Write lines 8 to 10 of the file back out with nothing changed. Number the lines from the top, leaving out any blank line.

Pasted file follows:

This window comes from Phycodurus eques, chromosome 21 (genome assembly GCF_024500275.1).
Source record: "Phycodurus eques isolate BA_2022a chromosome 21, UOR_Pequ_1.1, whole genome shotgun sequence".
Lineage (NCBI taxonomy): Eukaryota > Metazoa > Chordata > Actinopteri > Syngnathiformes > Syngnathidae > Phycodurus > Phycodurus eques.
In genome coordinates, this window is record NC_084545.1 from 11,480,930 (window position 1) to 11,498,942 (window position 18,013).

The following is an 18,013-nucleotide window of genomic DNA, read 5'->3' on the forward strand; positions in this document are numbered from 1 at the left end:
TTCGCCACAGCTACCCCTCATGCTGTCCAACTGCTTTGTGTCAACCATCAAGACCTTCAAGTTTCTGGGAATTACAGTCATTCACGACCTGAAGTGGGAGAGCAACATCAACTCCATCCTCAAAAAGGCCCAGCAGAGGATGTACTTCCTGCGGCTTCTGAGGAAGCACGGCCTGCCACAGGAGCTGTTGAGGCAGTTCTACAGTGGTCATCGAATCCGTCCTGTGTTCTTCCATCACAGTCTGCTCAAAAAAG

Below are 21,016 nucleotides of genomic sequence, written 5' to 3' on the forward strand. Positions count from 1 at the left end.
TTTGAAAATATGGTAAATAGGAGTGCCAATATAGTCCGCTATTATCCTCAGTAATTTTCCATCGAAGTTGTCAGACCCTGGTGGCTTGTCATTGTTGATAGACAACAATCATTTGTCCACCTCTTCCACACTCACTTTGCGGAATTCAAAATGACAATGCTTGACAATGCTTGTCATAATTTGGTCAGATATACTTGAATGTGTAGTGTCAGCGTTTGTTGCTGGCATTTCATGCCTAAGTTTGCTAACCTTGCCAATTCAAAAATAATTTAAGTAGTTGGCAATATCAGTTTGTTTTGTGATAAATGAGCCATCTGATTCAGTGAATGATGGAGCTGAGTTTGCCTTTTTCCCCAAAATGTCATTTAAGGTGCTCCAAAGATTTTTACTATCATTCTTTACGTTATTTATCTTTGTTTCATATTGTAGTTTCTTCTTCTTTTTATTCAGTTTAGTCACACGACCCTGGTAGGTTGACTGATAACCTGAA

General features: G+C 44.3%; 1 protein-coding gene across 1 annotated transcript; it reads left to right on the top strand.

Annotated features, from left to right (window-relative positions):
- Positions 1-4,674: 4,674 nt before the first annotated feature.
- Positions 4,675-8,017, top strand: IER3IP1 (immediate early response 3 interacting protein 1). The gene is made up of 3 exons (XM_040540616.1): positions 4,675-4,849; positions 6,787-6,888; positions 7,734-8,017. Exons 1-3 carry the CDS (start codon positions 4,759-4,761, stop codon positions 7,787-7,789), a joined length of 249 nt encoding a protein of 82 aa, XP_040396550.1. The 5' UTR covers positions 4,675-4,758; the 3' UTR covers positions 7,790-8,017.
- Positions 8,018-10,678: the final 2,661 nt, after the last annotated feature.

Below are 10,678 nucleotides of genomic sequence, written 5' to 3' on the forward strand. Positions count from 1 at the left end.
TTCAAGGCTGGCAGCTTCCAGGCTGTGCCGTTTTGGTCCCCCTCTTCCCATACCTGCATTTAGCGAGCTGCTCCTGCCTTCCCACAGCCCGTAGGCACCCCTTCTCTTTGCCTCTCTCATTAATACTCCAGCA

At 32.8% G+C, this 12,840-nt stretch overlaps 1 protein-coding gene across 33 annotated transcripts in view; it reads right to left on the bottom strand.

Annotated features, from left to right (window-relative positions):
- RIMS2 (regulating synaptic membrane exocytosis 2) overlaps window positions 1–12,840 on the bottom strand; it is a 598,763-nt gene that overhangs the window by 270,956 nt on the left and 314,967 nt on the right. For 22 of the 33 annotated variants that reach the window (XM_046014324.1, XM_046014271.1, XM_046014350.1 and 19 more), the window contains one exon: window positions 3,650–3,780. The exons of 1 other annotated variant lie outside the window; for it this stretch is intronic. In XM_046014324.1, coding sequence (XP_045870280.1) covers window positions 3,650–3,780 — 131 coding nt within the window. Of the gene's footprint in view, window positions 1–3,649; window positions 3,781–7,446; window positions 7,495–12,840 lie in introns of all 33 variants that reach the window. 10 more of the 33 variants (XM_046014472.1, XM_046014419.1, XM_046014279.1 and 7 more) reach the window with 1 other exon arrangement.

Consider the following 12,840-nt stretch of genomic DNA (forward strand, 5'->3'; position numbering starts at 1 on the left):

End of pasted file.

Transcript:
TTTGAAAATATGGTAAATAGGAGTGCCAATATAGTCCGCTATTATCCTCAGTAATTTTCCATCGAAGTTGTCAGACCCTGGTGGCTTGTCATTGTTGATAGACAACAATCATTTGTCCACCTCTTCCACACTCACTTTGCGGAATTCAAAATGACAATGCTTGACAATGCTTGTCATAATTTGGTCAGATATACTTGAATGTGTAGTGTCAGCGTTTGTTGCTGGCATTTCATGCCTAAGTTTGCTAACCTTGCCAATTCAAAAATAATTTAAGTAGTTGGCAATATCAGTTTGTTTTGTGATAAATGAGCCATCTGATTCAGTGAATGATGGAGCTGAGTTTGCCTTTTTCCCCAAAATGTCATTTAAGGTGCTCCAAAGATTTTTACTATCATTCTTTACGTTATTTATCTTTGTTTCATATTGTAGTTTCTTCTTCTTTTTATTCAGTTTAGTCACACGACCCTGGTAGGTTGACTGATAACCTGAA

General features: G+C 44.3%; 1 protein-coding gene across 1 annotated transcript; it reads left to right on the top strand.

Annotated features, from left to right (window-relative positions):